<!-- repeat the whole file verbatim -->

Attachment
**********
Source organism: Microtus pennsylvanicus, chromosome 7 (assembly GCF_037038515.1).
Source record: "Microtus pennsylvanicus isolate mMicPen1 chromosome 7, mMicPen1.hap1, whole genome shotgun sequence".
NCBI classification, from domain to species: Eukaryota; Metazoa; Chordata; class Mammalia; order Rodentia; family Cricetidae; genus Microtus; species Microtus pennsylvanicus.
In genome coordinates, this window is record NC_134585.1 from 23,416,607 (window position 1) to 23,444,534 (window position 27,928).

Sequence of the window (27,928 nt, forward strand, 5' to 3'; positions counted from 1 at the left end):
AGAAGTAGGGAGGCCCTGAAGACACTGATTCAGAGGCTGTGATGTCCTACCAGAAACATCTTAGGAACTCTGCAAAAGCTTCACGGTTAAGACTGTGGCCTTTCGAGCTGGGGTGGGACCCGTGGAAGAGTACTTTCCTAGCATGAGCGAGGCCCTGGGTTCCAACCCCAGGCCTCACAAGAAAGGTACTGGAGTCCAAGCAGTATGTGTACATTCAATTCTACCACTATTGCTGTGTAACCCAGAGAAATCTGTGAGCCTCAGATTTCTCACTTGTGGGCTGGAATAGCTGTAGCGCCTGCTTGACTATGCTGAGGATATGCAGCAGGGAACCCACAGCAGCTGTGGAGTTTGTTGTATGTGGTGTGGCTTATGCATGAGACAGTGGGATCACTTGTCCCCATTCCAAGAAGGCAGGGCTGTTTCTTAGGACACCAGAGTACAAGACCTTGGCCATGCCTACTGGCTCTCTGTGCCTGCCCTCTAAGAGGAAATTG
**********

Source organism: Microtus pennsylvanicus, chromosome 7 (assembly GCF_037038515.1).
Source record: "Microtus pennsylvanicus isolate mMicPen1 chromosome 7, mMicPen1.hap1, whole genome shotgun sequence".
NCBI classification, from domain to species: Eukaryota; Metazoa; Chordata; class Mammalia; order Rodentia; family Cricetidae; genus Microtus; species Microtus pennsylvanicus.
In genome coordinates, this window is record NC_134585.1 from 23,416,607 (window position 1) to 23,444,534 (window position 27,928).

Sequence of the window (27,928 nt, forward strand, 5' to 3'; positions counted from 1 at the left end):
AGAAGTAGGGAGGCCCTGAAGACACTGATTCAGAGGCTGTGATGTCCTACCAGAAACATCTTAGGAACTCTGCAAAAGCTTCACGGTTAAGACTGTGGCCTTTCGAGCTGGGGTGGGACCCGTGGAAGAGTACTTTCCTAGCATGAGCGAGGCCCTGGGTTCCAACCCCAGGCCTCACAAGAAAGGTACTGGAGTCCAAGCAGTATGTGTACATTCAATTCTACCACTATTGCTGTGTAACCCAGAGAAATCTGTGAGCCTCAGATTTCTCACTTGTGGGCTGGAATAGCTGTAGCGCCTGCTTGACTATGCTGAGGATATGCAGCAGGGAACCCACAGCAGCTGTGGAGTTTGTTGTATGTGGTGTGGCTTATGCATGAGACAGTGGGATCACTTGTCCCCATTCCAAGAAGGCAGGGCTGTTTCTTAGGACACCAGAGTACAAGACCTTGGCCATGCCTACTGGCTCTCTGTGCCTGCCCTCTAAGAGGAAATTG